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Agent

Created

Date Created
  • 2011

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The ancient rocky surfaces of Mars: analysis of spacecraft data and the development of laboratory instrumentation

Description

Early spacecraft missions to Mars, including the Marnier and Viking orbiters and landers revealed a morphologically and compositionally diverse landscape that reshaped widely held views of Mars. More recent spacecraft

Early spacecraft missions to Mars, including the Marnier and Viking orbiters and landers revealed a morphologically and compositionally diverse landscape that reshaped widely held views of Mars. More recent spacecraft including Mars Global Surveyor, Mars Odyssey, Mars Express, Mars Reconnaissance Orbiter, and the Mars Exploration Rovers have further refined, enhanced, and diversified our understanding of Mars. In this dissertation, I take a multiple-path approach to planetary and Mars science including data analysis and instrument development. First, I present several tools necessary to effectively use new, complex datasets by highlighting unique and innovative data processing techniques that allow for the regional to global scale comparison of multiple datasets. Second, I present three studies that characterize several processes on early Mars, where I identify a regional, compositionally distinct, in situ, stratigraphically significant layer in Ganges and Eos Chasmata that formed early in martian history. This layer represents a unique period in martian history where primitive mantle materials were emplaced over large sections of the martian surface. While I originally characterized this layer as an effusive lava flow, based on the newly identified regional or global extent of this layer, I find the only likely scenario for its emplacement is the ejecta deposit of the Borealis Basin forming impact event. I also re-examine high thermal inertia, flat-floored craters identified in Viking data and conclude they are typically more mafic than the surrounding plains and were likely infilled by primitive volcanic materials during, or shortly after the Late Heavy Bombardment. Furthermore, the only plausible source for these magmas is directly related to the impact process, where mantle decompression melting occurs as result of the removal of overlying material by the impactor. Finally, I developed a new laboratory microscopic emission and reflectance spectrometer designed to help improve the interpretation of current remote sensing or in situ data from planetary bodies. I present the design, implementation, calibration, system performance, and preliminary results of this instrument. This instrument is a strong candidate for the next generation in situ rover instruments designed to definitively assess sample mineralogy and petrology while preserving geologic context.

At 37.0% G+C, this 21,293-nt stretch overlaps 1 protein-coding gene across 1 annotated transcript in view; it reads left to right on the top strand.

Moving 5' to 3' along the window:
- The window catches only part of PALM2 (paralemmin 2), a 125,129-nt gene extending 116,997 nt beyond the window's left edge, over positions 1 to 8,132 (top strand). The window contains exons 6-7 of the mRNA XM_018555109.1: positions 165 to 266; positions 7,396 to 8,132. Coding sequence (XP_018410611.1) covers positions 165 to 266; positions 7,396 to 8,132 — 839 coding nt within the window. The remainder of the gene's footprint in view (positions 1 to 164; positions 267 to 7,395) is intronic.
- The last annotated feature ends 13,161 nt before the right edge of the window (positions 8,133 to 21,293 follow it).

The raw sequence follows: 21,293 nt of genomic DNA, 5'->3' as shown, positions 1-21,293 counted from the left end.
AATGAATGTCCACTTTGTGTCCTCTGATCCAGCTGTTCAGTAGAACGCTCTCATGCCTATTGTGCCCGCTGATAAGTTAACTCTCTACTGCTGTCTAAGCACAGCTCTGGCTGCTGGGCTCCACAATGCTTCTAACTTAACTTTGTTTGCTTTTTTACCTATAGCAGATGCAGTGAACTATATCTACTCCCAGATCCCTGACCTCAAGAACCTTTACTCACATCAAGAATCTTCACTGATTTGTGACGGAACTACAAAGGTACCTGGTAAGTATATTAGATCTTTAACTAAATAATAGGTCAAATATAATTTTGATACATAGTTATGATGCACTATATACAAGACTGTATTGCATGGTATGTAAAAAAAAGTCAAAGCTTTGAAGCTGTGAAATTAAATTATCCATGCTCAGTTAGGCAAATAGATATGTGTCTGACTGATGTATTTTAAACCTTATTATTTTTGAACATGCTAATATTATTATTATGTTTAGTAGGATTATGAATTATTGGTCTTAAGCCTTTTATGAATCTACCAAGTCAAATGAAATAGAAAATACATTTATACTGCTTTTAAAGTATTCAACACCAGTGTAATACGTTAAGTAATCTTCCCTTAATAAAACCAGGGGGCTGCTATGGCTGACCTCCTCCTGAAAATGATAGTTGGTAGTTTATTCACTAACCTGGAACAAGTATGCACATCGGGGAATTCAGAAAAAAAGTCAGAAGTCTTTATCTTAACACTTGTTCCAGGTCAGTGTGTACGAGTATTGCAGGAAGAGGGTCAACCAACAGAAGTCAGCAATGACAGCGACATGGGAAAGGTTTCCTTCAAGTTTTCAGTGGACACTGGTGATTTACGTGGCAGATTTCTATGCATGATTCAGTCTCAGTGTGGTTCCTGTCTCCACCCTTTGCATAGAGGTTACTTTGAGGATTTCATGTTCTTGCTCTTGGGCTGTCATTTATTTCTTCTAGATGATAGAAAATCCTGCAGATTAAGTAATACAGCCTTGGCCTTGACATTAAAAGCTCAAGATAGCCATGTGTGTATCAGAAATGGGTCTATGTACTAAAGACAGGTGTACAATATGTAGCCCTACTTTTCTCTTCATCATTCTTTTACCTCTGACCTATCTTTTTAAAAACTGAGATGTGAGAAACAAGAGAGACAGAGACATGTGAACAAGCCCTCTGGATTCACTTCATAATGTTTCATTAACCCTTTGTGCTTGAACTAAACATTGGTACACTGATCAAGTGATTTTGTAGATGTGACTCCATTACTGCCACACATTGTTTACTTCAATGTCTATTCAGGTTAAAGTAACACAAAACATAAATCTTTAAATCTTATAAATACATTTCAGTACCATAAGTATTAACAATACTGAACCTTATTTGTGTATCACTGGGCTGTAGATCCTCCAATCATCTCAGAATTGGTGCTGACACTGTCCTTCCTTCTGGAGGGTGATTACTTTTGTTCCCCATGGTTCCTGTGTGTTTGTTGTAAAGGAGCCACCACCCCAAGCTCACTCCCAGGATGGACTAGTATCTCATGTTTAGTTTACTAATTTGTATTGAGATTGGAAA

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Agent

Created

Date Created
  • 2012

Investigating Lava Flow Emplacement: Implications for Volcanic Hazards and Planetary Evolution

Description

Lava flow emplacement in the laboratory and on the surface of Mars was investigated. In the laboratory, the effects of unsteady effusion rates at the vent on four modes

Lava flow emplacement in the laboratory and on the surface of Mars was investigated. In the laboratory, the effects of unsteady effusion rates at the vent on four modes of emplacement common to lava flow propagation: resurfacing, marginal breakouts, inflation, and lava tubes was addressed. A total of 222 experiments were conducted using a programmable pump to inject dyed PEG wax into a chilled bath (~ 0° C) in tanks with a roughened base at slopes of 0, 7, 16, and 29°. The experiments were divided into four conditions, which featured increasing or decreasing eruption rates for either 10 or 50 s. The primary controls on modes of emplacement were crust formation, variability in the eruption rate, and duration of the pulsatory flow rate. Resurfacing – although a relatively minor process – is inhibited by an extensive, coherent crust. Inflation requires a competent, flexible crust. Tube formation requires a crust and intermediate to low effusion rates. On Mars, laboratory analogue experiments combined with models that use flow dimensions to estimate emplacement conditions and using high resolution image data and digital terrain models (e.g. THEMIS IR, CTX, HRSC), the eruption rates, viscosities, and yield strengths of 40 lava flows in the Tharsis Volcanic Province have been quantified. These lava flows have lengths, mean widths, and mean thicknesses of 15 – 314 km, 0.5 – 29 km, and 11 – 91 m, respectively. Flow volumes range from ~1 – 430 km3. Based on laboratory experiments, the 40 observed lava flows were erupted at 0.2 – 6.5x103 m3/s, while the Graetz number and Jeffrey’s equation when applied to 34 of 40 lava flows indicates eruption rates and viscosities of 300 – ~3.5 x 104 m3/s and ~105 – 108 Pa s, respectively. Another model which accounts for mass loss to levee formation was applied to a subset of flows, n = 13, and suggests eruption rates and viscosities of ~30 – ~1.2 x 103 m3/s and 4.5 x 106 – ~3 x 107 Pa s, respectively. Emplacement times range from days to centuries indicating the necessity for long-term subsurface conduits capable of delivering enormous volumes of lava to the surface.

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Agent